Article

Phoenix (1– 2), figures of Greek mythology

Ken Dowden

in Oxford Research Encyclopedia of Classics


Published online March 2016 | e-ISBN: 9780199381135 | DOI: https://dx.doi.org/10.1093/acrefore/9780199381135.013.5043

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Phoenix (1 and 2), eponym and founder of the *Phoenicians, son of Agenor (Eur. fr. 819, Apollod. 3.1.1). In *Homer, Iliad 14. 321, however, he is the father of *Europa; and in *Hesiod (Cat. fr. 138) his wife Cassiepea bears him Cilix, Phineus, and Dorcylus. (2), an ambassador sent by *Agamemnon together with *Odysseus and *Aias to persuade *Achilles to give up his wrath (Iliad 9; otherwise only 16. 96). Phoenix has been appointed by *Peleus to accompany Achilles to *Troy and teach him heroic values. In an extensive and powerful oration, he illuminates Achilles' situation through a story of his own conflict with his father Amyntor over a concubine, leading to his reception by Peleus, and by a story of *Meleager (1)'s withdrawal from fighting in anger at his mother. *Sophocles (1) wrote a Phoenix, as did *Euripides whose influential version accounts for *Apollodorus (6)'s story (3.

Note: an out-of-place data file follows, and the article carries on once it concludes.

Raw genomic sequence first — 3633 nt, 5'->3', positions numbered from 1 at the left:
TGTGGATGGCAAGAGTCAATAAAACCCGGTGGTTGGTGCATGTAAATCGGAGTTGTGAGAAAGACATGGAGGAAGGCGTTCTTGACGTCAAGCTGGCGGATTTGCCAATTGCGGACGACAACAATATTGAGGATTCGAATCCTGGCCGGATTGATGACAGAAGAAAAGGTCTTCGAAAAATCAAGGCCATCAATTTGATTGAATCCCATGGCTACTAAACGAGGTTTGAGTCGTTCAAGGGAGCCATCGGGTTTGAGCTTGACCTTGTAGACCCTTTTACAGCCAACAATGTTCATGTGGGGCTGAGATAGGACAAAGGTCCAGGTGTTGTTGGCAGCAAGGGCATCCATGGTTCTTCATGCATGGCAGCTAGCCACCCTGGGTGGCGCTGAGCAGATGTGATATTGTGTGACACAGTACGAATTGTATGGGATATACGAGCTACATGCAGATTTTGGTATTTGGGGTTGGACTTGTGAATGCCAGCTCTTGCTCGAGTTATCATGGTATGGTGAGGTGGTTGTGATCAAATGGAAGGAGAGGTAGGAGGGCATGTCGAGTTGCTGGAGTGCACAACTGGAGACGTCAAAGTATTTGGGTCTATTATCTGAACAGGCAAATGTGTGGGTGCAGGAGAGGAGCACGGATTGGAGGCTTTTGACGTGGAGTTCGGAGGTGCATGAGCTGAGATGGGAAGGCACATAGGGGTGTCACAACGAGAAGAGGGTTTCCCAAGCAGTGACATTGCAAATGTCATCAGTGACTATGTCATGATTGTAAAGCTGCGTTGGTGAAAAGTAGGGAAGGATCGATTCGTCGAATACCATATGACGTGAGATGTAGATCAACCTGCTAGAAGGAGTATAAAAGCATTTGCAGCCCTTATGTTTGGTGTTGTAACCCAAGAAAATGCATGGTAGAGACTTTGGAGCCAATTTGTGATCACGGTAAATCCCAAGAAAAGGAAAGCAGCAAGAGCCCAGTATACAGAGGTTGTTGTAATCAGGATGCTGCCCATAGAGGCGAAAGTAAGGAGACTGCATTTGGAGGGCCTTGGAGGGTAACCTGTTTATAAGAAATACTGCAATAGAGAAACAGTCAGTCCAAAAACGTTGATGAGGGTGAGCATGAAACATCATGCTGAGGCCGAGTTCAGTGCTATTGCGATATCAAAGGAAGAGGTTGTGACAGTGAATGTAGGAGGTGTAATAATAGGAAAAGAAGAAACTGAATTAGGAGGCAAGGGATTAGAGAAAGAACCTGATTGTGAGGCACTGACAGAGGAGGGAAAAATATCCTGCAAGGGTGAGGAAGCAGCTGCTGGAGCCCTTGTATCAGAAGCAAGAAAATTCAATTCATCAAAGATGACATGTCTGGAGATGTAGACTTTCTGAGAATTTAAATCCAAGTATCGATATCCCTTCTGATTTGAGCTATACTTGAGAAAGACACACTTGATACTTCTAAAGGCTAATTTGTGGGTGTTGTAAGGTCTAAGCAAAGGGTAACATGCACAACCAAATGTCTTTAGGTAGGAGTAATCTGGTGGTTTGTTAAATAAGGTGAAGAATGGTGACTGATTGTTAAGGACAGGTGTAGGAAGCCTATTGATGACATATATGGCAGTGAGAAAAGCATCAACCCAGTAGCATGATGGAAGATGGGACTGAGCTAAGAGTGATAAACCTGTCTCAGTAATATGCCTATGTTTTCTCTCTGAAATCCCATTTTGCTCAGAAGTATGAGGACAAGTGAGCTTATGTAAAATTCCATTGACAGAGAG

Article.  276 words. 

Subjects: Religion in the Ancient World

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